Air Canada not honouring 'glitch' that sold flight packages for 90% off
It seemed like a chance to travel the world at bargain prices. For a short while, Air Canada’s website was advertising 10-pack flight passes for $800 -- a deal John Risdon jumped on, thinking it was a deal of a lifetime.
“Maybe it's a seat sale, maybe it's a promotion they're offering,” Risdon said. “It's advertised on their website, so I’ve got to get it.”
But it was an offer too good to be true, he soon found out, when the airline yanked the tickets, citing a glitch in the pricing.
The package was actually supposed to cost $8,000, and anyone who purchased it for $800 would have the transaction cancelled, Air Canada said.
Although the airline returned his money, Risdon isn’t happy with it reneging on the deal.
“I don’t think they can charge you for something, advertise a certain price, take your money give you a receipt for it and then unilaterally change their policies to suit their mistake,” Risdon said.
In Canada, there are laws against “bait-and-switch” advertising – offering a bargain price to consumers and turning around to say the deal isn’t available.
And though this law is meant to stop businesses from luring shoppers with too-good-to-be-true prices, the wording of the law doesn’t make clear what happens in cases of “glitches” or typos that accidentally lower a price.
Both The Brick and Lenovo have mistakenly offered huge discounts to customers in the past. Both companies gave customers some form of compensation for their mistakes, but didn’t honour their accidental sales.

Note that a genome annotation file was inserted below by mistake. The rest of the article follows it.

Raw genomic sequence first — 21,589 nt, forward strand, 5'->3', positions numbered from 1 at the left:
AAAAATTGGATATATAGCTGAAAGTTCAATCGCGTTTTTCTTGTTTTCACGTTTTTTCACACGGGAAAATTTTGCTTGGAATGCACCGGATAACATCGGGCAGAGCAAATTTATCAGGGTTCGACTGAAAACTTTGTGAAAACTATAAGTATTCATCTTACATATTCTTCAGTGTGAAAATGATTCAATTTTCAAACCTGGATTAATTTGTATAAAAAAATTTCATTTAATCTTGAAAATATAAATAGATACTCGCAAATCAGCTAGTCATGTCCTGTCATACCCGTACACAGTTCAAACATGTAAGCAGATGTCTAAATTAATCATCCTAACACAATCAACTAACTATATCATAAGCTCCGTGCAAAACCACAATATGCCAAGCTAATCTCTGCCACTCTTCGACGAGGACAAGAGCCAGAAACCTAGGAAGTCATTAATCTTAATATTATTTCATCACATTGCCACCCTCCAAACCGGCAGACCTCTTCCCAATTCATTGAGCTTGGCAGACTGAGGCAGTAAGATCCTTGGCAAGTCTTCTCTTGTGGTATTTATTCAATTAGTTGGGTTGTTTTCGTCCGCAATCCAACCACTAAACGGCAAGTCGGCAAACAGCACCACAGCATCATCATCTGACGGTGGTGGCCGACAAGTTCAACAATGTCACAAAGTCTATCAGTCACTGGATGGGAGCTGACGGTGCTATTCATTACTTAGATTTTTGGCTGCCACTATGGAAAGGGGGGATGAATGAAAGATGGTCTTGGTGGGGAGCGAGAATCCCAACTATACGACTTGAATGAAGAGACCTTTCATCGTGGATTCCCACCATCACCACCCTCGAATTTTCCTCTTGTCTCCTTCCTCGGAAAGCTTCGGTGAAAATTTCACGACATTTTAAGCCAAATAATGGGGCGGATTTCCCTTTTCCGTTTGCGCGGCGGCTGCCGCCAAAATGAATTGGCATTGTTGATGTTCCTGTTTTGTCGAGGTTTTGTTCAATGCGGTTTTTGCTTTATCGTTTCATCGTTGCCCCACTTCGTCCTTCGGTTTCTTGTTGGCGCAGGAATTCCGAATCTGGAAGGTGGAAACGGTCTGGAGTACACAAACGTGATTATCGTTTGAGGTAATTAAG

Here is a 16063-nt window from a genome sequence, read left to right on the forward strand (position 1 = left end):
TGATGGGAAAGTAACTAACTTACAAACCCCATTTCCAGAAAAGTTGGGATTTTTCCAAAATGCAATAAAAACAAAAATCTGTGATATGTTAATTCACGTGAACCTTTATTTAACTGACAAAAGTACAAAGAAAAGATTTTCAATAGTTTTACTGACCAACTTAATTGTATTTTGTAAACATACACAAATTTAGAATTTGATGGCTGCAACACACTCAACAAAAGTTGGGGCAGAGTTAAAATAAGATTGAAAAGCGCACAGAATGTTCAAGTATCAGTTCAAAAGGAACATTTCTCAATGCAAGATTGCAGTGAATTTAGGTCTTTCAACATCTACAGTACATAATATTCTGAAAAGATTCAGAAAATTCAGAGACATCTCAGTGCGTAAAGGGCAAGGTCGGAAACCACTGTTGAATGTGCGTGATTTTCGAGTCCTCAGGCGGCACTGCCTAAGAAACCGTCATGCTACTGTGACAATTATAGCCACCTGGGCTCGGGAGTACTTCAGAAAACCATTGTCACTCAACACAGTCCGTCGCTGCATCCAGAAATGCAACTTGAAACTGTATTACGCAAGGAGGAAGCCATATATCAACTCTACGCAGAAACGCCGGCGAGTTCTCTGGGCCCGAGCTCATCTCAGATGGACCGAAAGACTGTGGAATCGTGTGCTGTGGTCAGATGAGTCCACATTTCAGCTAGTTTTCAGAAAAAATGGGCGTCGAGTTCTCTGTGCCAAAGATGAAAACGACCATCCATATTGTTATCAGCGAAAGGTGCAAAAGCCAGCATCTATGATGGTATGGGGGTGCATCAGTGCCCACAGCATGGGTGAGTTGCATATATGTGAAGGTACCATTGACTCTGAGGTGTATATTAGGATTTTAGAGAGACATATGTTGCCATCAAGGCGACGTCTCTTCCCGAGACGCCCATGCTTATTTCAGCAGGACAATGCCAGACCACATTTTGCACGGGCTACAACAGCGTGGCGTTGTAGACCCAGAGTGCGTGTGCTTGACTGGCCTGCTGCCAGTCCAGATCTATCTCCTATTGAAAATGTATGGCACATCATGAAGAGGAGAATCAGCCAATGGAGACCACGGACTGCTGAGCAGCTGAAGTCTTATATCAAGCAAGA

Delta Air Lines, however, did honour the cost of the tickets they accidentally sold for about 10 per cent of their intended price in 2013.
But Chris Adam, who also purchased the $800 package, said Air Canada wasn’t budging.
“I called the consumer line and the call centre agent wasn't exactly helpful and said there had been an error and these wouldn't be honoured,” he said.
Vancouver lawyer Chris Rohn, however, thinks customers may have a case.
“There was an offer, there was acceptance, there is a binding contract,” Rohn said.
He said the airline could potentially be obligated to honour the offer they made.
“Unless Air Canada can somehow show there was a genuine mistake…it will be fairly difficult for them to get out of it, I would think,” Rohn said.
Though the airline didn’t say how many packages had been sold at the incorrect price, in a statement to CTV Calgary, Air Canada did say it would honour any bookings made before it caught the error.
With a report from CTV Calgary